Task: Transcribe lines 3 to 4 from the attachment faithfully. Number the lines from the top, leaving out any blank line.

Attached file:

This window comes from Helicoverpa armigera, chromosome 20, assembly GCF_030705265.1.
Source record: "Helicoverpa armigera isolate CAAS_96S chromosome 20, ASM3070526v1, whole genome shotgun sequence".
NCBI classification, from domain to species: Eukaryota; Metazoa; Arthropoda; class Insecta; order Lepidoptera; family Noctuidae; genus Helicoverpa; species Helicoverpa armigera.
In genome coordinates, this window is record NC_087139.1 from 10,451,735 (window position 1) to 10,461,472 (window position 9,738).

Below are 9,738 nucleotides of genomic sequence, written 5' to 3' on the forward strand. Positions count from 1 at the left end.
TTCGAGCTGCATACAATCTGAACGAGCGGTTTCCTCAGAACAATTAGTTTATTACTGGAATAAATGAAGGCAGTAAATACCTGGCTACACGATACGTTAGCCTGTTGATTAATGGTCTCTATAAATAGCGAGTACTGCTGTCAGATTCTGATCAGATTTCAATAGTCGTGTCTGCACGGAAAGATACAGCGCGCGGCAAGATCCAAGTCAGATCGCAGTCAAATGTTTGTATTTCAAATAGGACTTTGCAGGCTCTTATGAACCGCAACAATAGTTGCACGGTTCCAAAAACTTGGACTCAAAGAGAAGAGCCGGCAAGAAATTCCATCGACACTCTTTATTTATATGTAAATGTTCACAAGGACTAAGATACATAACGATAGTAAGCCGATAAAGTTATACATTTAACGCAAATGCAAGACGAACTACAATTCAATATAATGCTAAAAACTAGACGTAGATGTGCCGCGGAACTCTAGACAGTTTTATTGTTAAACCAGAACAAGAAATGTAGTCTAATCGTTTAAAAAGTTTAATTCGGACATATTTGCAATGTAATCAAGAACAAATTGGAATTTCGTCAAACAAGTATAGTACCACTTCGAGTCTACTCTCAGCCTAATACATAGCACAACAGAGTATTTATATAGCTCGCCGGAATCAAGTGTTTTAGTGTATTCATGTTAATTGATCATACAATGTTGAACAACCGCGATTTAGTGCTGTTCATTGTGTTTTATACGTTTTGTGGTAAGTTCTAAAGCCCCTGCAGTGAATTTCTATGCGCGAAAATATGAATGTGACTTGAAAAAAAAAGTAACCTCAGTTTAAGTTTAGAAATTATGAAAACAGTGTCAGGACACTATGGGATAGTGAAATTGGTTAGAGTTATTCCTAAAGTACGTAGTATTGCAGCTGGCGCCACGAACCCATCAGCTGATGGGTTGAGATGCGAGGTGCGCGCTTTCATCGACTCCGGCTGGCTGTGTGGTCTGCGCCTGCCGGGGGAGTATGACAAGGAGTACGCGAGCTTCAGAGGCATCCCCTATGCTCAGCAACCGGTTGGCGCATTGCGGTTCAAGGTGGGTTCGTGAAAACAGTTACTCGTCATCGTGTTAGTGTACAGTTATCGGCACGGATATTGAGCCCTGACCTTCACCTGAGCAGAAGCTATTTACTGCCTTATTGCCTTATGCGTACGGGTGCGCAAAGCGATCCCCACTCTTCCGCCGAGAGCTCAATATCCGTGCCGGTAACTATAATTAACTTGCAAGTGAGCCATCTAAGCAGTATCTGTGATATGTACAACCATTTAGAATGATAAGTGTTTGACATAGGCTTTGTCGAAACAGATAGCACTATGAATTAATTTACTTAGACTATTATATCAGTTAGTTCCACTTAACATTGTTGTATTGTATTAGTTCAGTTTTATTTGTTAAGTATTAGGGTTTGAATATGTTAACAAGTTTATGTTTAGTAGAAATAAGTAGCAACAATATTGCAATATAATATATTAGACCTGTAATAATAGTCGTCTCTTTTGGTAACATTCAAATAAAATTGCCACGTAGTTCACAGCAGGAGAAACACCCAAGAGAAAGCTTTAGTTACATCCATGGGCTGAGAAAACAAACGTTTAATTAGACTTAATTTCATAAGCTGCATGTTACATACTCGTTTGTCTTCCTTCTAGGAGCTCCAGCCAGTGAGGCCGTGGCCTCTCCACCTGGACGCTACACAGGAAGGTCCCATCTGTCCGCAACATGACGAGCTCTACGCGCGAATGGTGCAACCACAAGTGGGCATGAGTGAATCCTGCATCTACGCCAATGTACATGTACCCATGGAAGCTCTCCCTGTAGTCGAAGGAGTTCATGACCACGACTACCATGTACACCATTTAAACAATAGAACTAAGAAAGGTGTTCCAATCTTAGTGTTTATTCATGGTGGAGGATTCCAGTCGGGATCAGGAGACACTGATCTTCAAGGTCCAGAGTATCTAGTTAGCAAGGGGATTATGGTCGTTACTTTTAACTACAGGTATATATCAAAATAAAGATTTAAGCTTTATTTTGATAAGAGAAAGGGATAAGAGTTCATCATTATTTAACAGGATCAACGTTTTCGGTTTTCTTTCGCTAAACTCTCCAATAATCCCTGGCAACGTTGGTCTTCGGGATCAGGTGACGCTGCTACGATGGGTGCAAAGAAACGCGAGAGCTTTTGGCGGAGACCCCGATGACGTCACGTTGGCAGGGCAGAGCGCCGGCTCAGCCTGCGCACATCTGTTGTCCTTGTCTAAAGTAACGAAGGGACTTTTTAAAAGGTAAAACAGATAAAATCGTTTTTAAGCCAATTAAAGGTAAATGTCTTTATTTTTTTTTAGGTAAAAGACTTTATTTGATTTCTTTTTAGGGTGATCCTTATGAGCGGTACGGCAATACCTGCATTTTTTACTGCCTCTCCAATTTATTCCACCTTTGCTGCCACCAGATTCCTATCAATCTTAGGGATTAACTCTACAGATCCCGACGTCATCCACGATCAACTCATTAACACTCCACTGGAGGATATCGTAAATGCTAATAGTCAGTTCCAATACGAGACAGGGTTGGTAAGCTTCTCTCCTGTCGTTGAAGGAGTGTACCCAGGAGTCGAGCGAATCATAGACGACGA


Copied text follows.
NCBI classification, from domain to species: Eukaryota; Metazoa; Arthropoda; class Insecta; order Lepidoptera; family Noctuidae; genus Helicoverpa; species Helicoverpa armigera.
In genome coordinates, this window is record NC_087139.1 from 10,451,735 (window position 1) to 10,461,472 (window position 9,738).